Obama was bent on engaging the Islamist regime in diplomacy. These talks accorded it an undeserved respectability and a flow of cash enabling it to cling to power. The resulting deal over Iran’s nuclear program involved a further betrayal. Iranian activists reasonably expected Obama to make such a deal contingent on Tehran’s giving some recognition to individual rights. But on that issue the agreement was deliberately silent. Obama’s policy made the United States an accessory to the theocracy’s crimes against its own people.

What today’s Iranian protesters urgently need is our vocal, staunch, uncompromising moral support and encouragement. If you wonder how much that could really matter, consider our response to another conflict: the Russia/Ukraine war.

When Putin’s forces invaded in February, it was a sobering moment. Jolted out of their self-delusions about the character of Putin’s regime, the U.S. and European nations rightly, if somewhat tepidly, spoke out in support of Ukraine and against Russia’s war. Countries from across the globe rallied to give Ukraine their moral support, along with arms and weapons technology, and they imposed an unprecedented array of sanctions on Russia.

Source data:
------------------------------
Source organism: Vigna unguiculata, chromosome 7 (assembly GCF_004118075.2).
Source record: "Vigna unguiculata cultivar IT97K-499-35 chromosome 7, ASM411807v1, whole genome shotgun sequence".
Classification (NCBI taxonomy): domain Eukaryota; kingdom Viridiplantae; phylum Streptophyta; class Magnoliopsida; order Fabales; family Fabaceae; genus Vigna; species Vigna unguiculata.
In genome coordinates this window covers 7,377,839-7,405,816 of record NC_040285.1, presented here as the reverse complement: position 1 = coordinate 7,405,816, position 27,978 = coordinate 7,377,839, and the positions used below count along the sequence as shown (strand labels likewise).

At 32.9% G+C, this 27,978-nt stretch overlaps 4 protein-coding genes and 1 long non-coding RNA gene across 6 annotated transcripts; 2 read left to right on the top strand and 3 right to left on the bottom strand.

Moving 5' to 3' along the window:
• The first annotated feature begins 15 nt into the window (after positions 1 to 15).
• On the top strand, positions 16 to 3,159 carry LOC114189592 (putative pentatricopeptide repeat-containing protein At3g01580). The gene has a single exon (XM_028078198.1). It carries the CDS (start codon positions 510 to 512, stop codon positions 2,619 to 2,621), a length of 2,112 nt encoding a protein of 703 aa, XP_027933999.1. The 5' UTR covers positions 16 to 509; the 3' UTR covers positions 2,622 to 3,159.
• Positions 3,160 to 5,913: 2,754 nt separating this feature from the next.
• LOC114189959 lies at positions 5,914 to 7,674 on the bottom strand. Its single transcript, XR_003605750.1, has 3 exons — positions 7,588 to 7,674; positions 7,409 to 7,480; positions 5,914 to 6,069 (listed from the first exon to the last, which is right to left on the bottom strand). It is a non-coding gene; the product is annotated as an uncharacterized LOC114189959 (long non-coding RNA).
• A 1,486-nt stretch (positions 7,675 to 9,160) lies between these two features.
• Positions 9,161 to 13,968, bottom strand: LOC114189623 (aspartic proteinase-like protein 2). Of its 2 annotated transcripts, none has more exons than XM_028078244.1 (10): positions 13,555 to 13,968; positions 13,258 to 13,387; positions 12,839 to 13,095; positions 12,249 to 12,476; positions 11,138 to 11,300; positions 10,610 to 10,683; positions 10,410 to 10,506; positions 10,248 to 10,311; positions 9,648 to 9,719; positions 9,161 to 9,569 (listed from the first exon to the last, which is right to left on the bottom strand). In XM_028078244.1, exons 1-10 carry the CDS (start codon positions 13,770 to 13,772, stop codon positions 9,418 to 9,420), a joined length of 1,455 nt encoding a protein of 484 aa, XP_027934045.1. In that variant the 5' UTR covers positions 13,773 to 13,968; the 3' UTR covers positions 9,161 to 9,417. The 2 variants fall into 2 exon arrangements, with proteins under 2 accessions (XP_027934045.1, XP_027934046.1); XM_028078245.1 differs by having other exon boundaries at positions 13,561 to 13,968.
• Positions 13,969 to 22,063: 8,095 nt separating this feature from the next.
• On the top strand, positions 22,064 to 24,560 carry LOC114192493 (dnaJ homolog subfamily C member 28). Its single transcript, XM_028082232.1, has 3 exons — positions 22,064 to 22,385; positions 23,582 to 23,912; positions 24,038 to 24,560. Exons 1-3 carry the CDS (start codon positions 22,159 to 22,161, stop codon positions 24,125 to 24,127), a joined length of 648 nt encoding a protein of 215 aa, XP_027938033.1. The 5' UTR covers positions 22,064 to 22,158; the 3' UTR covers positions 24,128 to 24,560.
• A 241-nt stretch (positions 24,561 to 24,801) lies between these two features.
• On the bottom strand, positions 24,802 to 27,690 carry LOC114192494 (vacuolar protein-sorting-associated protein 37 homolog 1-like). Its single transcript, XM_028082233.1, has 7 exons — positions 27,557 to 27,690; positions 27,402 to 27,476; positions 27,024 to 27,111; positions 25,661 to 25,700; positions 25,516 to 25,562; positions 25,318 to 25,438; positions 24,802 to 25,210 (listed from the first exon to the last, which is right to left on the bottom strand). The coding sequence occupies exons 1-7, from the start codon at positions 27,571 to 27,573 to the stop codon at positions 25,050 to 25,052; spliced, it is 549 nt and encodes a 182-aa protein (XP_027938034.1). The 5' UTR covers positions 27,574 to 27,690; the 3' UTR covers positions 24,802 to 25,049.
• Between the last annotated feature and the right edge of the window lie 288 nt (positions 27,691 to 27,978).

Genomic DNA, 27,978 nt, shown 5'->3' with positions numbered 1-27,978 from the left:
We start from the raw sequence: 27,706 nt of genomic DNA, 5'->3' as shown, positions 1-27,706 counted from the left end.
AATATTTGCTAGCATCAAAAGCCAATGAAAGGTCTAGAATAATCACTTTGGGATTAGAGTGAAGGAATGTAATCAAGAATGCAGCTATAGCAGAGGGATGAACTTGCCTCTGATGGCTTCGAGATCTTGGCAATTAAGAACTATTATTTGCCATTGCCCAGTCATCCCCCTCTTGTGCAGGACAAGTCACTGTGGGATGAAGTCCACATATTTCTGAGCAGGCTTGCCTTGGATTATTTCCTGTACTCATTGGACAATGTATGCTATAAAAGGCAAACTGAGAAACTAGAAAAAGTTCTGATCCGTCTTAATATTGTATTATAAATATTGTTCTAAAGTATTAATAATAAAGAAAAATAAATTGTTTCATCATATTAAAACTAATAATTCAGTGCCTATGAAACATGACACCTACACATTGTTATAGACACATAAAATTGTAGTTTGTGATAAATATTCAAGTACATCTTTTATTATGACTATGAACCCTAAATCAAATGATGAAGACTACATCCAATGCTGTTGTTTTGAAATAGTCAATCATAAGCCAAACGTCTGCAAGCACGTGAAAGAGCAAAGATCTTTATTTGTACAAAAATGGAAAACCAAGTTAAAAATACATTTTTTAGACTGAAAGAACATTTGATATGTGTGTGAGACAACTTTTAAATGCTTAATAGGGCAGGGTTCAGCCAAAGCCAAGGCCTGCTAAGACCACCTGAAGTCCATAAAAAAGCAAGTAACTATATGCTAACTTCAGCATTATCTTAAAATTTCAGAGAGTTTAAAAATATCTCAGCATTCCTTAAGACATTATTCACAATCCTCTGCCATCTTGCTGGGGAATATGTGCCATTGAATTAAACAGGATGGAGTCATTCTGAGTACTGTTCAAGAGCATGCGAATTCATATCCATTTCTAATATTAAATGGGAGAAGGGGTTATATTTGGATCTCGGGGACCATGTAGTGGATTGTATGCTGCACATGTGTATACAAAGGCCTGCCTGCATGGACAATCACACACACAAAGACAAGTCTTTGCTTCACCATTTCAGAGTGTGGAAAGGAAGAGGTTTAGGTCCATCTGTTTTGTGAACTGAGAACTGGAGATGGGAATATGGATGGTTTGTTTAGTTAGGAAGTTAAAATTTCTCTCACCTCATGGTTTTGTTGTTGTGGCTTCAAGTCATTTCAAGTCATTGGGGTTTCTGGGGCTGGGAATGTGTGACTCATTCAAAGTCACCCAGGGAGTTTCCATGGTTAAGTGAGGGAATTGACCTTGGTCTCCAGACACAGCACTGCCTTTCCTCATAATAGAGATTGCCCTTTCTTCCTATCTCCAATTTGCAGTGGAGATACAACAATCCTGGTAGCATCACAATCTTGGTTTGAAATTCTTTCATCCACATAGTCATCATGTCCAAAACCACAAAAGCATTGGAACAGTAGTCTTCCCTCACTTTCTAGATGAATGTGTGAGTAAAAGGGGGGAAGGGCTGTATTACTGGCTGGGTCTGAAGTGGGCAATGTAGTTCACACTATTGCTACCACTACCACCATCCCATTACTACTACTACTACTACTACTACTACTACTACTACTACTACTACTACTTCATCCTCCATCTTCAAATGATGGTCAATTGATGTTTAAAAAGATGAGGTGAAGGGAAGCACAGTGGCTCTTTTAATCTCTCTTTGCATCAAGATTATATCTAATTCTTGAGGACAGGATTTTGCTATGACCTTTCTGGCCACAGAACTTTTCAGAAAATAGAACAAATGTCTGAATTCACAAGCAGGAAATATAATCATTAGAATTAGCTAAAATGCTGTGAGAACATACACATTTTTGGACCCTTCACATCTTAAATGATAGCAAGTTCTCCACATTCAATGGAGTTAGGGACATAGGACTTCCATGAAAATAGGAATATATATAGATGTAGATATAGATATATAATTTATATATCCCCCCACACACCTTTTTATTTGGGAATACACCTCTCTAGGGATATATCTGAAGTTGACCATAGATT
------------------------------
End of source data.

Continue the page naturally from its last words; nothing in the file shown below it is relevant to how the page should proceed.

While Russia tries to demoralize Ukrainians and break their resolve, our actions encourage them to fight on. Underscoring that solidarity are the Ukrainian flags on cars, homes, shops, restaurants around the world. By lending Ukrainians our moral sanction (and material to fight with), we express that they deserve to succeed, that we know Russia’s war is unjust.

There’s still more we should do in support of Ukraine and repudiation of Russia; for instance, imposing truly crippling embargoes on Moscow and expelling its diplomats from every country. Project how much better Ukraine’s chances would be, if we publicly and proudly stated a moral verdict on Putin’s Russia, and acted on it consistently.

The same goes for the Ayatollahs. Evading their own evil, they desperately seek to mask it from their victims and outsiders, and especially themselves. They try to rationalize their actions and deflect blame with propaganda, misinformation, and lies. For example, in defiance of the evidence, the Iranian regime claims that Mahsa Amini died because of a preexisting health issue, and that the protests are part of a conspiracy of foreign powers. What Iran (like Russia) wants is to be seen as a civilized, peaceful, and legitimate regime. We enable that fraud by granting Iran an undeserved moral endorsement.